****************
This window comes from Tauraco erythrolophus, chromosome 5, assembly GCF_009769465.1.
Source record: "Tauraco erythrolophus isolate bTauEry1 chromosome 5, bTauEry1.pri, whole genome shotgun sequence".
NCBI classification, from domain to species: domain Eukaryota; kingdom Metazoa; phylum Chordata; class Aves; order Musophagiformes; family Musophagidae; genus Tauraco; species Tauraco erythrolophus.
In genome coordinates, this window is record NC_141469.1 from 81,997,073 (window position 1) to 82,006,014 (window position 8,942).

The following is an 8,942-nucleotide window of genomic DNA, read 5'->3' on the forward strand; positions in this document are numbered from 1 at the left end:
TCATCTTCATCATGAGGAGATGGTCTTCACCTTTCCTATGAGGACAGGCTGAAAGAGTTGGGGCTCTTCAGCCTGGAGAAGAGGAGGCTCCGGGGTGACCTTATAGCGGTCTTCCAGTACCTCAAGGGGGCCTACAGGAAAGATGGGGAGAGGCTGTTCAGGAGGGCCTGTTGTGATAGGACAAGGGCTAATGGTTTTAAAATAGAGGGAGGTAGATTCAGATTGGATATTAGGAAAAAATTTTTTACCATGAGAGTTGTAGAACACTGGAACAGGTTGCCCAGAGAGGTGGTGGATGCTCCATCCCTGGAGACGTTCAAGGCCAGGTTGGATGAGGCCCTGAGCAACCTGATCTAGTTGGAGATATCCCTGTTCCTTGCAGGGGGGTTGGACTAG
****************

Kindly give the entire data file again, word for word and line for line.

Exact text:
This window comes from Tauraco erythrolophus, chromosome 5, assembly GCF_009769465.1.
Source record: "Tauraco erythrolophus isolate bTauEry1 chromosome 5, bTauEry1.pri, whole genome shotgun sequence".
NCBI classification, from domain to species: domain Eukaryota; kingdom Metazoa; phylum Chordata; class Aves; order Musophagiformes; family Musophagidae; genus Tauraco; species Tauraco erythrolophus.
In genome coordinates, this window is record NC_141469.1 from 81,997,073 (window position 1) to 82,006,014 (window position 8,942).

The following is an 8,942-nucleotide window of genomic DNA, read 5'->3' on the forward strand; positions in this document are numbered from 1 at the left end:
TCATCTTCATCATGAGGAGATGGTCTTCACCTTTCCTATGAGGACAGGCTGAAAGAGTTGGGGCTCTTCAGCCTGGAGAAGAGGAGGCTCCGGGGTGACCTTATAGCGGTCTTCCAGTACCTCAAGGGGGCCTACAGGAAAGATGGGGAGAGGCTGTTCAGGAGGGCCTGTTGTGATAGGACAAGGGCTAATGGTTTTAAAATAGAGGGAGGTAGATTCAGATTGGATATTAGGAAAAAATTTTTTACCATGAGAGTTGTAGAACACTGGAACAGGTTGCCCAGAGAGGTGGTGGATGCTCCATCCCTGGAGACGTTCAAGGCCAGGTTGGATGAGGCCCTGAGCAACCTGATCTAGTTGGAGATATCCCTGTTCCTTGCAGGGGGGTTGGACTAG